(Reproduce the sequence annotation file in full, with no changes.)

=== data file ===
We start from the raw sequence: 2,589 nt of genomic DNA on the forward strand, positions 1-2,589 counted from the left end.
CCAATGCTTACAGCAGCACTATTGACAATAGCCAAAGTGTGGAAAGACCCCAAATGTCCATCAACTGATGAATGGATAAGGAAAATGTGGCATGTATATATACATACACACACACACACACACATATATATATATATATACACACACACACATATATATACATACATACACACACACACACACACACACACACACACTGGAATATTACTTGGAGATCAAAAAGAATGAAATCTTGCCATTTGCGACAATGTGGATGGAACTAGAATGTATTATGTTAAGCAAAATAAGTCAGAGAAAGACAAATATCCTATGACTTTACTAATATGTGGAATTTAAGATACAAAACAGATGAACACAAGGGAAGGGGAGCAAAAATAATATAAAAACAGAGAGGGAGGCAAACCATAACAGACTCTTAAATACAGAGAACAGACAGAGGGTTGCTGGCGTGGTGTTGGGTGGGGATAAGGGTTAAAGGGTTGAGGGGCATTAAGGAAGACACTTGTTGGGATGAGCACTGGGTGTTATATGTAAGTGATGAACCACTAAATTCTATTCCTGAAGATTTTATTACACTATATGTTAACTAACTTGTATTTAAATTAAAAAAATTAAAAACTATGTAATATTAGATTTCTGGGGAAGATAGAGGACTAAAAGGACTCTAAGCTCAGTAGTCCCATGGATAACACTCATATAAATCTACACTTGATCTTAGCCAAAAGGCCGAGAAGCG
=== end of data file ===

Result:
We start from the raw sequence: 2,589 nt of genomic DNA on the forward strand, positions 1-2,589 counted from the left end.
CCAATGCTTACAGCAGCACTATTGACAATAGCCAAAGTGTGGAAAGACCCCAAATGTCCATCAACTGATGAATGGATAAGGAAAATGTGGCATGTATATATACATACACACACACACACACACATATATATATATATATACACACACACACATATATATACATACATACACACACACACACACACACACACACACACTGGAATATTACTTGGAGATCAAAAAGAATGAAATCTTGCCATTTGCGACAATGTGGATGGAACTAGAATGTATTATGTTAAGCAAAATAAGTCAGAGAAAGACAAATATCCTATGACTTTACTAATATGTGGAATTTAAGATACAAAACAGATGAACACAAGGGAAGGGGAGCAAAAATAATATAAAAACAGAGAGGGAGGCAAACCATAACAGACTCTTAAATACAGAGAACAGACAGAGGGTTGCTGGCGTGGTGTTGGGTGGGGATAAGGGTTAAAGGGTTGAGGGGCATTAAGGAAGACACTTGTTGGGATGAGCACTGGGTGTTATATGTAAGTGATGAACCACTAAATTCTATTCCTGAAGATTTTATTACACTATATGTTAACTAACTTGTATTTAAATTAAAAAAATTAAAAACTATGTAATATTAGATTTCTGGGGAAGATAGAGGACTAAAAGGACTCTAAGCTCAGTAGTCCCATGGATAACACTCATATAAATCTACACTTGATCTTAGCCAAAAGGCCGAGAAGCG